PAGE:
Bernie Sanders cut an ad featuring him and Obama and people are very confused by it
- Sen. Bernie Sanders' campaign released a new advertisement featuring Sanders and former President Barack Obama side by side, in which Obama can be heard praising Sanders and saying "Feel the Bern!"
- Former NYC Mayor Mike Bloomberg, who dropped out of the race on Wednesday, also cut ads implying Obama supported him. Obama has not endorsed any candidate in the Democratic primary.
- The ad was met with confusion and criticism by the Biden campaign, former Obama officials, and journalists. Sanders "wasn't particularly close" with Obama, former advisor David Axelrod tweeted.
- Sanders appears to be taking on former Vice President Joe Biden, who is ascendant after a night of Super Tuesday wins.
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Former President Barack Obama has not endorsed any candidate in the 2020 primary, but according to a new ad released by Sen. Bernie Sanders, the former president is made to look like he's feeling the Bern.
Hours after Joe Biden, Obama's vice president, staged a surprise comeback to claim 10 Super Tuesday states, including Virginia and North Carolina, Sanders dropped an ad featuring himself and Obama walking side by side through the White House and laughing together.
Sanders is not the first candidate to cut such an ad. Former NYC Mayor Mike Bloomberg, who dropped out of the race on Wednesday, drew criticism from several former Obama aides after he released a similar ad that appeared to imply Obama had endorsed him, when he in fact did not.
But Sanders has long positioned himself as an anti-Establishment candidate, and his vows to take on the Washington elite has won him a fervent base of supporters. The campaign's decision to release an ad placing him alongside the the figurehead of the Democratic Party was met with confusion by journalists and a prominent Obama aide and derision from Biden staffers.
"The day after a very tough day in which black voters broke heavily against him, @BernieSanders surfaces ad featuring past praise from @BarackObama, with whom he wasn't particularly close," tweeted former Obama senior advisor David Axelrod.
Biden's rapid response director Andrew Bates told Insider in a statement, "Barack Obama chose Vice President Biden to be his partner over 8 years in the White House... By contrast, Senator Sanders explored a primary challenge to President Obama," a reference to a report in the Atlantic that Sanders has denied.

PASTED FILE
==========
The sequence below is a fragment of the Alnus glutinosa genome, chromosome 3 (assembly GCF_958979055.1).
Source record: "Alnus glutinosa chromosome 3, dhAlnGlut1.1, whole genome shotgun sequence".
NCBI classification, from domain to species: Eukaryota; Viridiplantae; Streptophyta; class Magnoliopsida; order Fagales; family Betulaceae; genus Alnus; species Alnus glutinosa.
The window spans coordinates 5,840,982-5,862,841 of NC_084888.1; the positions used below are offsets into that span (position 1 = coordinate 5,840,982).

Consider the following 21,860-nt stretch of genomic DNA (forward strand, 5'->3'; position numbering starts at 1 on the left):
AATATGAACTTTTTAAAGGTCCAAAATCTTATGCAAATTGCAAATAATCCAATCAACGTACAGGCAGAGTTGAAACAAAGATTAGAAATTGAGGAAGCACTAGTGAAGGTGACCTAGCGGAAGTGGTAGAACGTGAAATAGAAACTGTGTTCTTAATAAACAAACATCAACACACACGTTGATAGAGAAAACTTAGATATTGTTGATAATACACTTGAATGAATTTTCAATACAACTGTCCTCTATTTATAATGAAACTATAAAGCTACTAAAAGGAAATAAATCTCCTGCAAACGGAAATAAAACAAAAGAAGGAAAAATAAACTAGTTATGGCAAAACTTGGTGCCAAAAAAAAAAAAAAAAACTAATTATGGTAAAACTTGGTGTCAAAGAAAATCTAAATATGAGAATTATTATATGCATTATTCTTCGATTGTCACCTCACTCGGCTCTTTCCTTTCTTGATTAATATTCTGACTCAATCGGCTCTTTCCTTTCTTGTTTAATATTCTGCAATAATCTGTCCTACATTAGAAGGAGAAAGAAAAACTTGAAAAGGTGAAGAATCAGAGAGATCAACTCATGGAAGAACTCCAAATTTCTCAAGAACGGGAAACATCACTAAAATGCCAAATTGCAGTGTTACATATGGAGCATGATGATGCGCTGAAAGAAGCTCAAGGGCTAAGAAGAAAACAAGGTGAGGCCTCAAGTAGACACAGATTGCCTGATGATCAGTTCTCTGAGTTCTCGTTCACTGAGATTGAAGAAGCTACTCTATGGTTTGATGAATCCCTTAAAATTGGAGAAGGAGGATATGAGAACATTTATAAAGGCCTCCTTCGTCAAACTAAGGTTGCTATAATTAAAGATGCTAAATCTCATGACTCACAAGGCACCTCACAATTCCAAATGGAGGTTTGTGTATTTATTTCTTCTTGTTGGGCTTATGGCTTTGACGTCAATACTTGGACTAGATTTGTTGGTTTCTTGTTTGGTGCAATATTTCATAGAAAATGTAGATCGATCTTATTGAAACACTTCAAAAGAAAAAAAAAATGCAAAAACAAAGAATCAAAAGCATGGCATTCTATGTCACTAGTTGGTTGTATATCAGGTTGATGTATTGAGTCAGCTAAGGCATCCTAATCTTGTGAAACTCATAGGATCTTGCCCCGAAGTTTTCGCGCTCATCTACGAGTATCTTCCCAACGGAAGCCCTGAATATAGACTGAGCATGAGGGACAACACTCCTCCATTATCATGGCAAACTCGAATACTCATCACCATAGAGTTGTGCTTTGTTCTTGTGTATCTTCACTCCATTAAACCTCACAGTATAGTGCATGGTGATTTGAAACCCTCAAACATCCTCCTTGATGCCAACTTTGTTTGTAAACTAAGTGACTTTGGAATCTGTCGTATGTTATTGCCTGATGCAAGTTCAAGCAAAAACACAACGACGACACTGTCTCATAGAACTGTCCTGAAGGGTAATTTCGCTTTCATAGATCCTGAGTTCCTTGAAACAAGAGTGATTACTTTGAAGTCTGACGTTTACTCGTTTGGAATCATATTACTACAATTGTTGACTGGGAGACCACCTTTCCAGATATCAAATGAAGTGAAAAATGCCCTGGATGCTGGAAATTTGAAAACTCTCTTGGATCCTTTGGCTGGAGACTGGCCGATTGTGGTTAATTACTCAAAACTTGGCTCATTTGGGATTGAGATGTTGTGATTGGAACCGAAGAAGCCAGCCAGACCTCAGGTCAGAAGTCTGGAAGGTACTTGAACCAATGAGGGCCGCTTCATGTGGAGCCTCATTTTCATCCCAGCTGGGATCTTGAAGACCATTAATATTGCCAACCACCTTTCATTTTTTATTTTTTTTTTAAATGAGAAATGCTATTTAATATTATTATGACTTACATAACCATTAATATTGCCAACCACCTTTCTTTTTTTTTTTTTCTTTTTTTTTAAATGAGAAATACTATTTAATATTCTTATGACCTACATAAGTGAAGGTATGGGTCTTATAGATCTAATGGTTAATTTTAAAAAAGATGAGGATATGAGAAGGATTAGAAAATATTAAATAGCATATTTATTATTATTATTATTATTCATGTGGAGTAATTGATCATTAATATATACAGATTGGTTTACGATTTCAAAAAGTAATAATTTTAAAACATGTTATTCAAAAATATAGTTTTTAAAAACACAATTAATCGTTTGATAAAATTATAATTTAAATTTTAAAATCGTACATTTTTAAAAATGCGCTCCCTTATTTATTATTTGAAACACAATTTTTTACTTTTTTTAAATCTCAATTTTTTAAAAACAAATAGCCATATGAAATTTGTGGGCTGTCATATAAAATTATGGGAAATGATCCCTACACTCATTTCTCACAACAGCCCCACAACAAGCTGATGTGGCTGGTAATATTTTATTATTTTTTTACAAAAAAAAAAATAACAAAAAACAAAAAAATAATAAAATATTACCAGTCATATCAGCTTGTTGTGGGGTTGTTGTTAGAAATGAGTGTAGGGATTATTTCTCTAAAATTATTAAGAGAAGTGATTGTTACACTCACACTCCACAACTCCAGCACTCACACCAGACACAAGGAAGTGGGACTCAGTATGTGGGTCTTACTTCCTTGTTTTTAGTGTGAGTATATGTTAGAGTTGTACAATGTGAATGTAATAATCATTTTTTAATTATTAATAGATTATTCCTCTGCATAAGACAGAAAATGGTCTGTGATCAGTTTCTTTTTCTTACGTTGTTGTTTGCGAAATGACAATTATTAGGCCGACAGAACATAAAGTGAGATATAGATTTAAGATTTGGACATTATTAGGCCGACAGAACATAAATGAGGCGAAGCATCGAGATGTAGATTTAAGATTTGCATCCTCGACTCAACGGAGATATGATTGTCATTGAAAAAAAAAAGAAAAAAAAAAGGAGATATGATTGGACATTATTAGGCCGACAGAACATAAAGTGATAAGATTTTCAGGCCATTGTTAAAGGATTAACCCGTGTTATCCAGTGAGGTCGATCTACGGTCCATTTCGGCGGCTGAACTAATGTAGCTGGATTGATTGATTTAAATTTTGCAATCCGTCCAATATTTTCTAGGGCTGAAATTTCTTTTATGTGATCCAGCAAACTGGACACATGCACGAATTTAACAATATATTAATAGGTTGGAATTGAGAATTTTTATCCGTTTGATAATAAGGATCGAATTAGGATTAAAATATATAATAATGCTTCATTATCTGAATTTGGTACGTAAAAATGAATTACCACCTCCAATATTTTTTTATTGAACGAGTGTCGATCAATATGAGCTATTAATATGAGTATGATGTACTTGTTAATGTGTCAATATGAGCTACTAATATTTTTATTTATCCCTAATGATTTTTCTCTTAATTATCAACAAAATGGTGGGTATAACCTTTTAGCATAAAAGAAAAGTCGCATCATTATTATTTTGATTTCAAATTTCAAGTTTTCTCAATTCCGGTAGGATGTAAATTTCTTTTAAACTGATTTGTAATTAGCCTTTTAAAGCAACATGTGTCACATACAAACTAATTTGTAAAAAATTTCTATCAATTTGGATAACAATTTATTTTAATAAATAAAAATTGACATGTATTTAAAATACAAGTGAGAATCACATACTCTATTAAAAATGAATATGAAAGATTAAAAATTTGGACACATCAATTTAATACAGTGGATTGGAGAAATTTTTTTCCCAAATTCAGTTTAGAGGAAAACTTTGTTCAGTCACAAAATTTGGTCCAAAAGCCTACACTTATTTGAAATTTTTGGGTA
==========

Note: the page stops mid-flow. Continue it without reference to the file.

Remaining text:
"No quantity of ads can rewrite history," Bates said.
On Twitter, Bates replied to one reporter who questioned the logic of the ad with a snarky upside-down smiling emoji. Meanwhile, reporters scratched their heads about Sanders' latest play.
Baffled by this. Bernieâ€™s strength has always been his purity and authenticity. Heâ€™s on the record trashing the establishment every day. This is like Warren waffling on M4A â€” undercuts his strength and makes him look like a calculating politician. https://t.co/PClVE9aVFY— Peter Hamby (@PeterHamby) March 4, 2020
The general reaction from sources in Obama world to Bernieâ€™s ad featuring praise from Obama is a mix of shock and respect for the chutzpah.— Sam Stein (@samstein) March 4, 2020
The ad appeared to be part of an ad strategy focused on hitting Biden, who is on the ascent and is now Sanders' chief rival for the Democratic nomination. The Sanders campaign also released two other ads, one hitting Biden for his support of the North American Free Trade Agreement (NAFTA), and another that claims Biden wants to cut Social Security.
"Bernie is somebody who has the virtue of saying exactly what he believes," Obama says in a voice over. "Great authenticity, great passion, and is fearless."
"People are ready for a call to action," Obama's voice is heard saying. "They want honest leadership who cares about them ... they want somebody who's going to find for them ... and they will find it in Bernie."
The spot ends with a brief clip of Obama speaking at the 2016 Democratic National Convention, in which former Secretary of State Hillary Clinton won the nomination. "Feel the Bern!" Obama says.
The voiceover actually splices together several different Obama speeches and interviews, CNN's Daniel Dale pointed out, including a 2016 interview with Politico and Obama's DNC speech, where he was actually attempting to unite the party behind Clinton after a combative primary election.
The Sanders campaign did not immediately respond to Insider's requests for comment.
In fact, while Obama has stayed away from endorsing in the 2020 campaign, he has made rare public remarks about his thoughts on the race, including a warning that many interpreted as a critique of Sanders.
"This is still a country that is less revolutionary than it is interested in improvement," Obama said at a November 2019 event in Washington. "They like seeing things improved. But the average American doesn't think that we have to completely tear down the system and remake it. And I think it's important for us not to lose sight of that."
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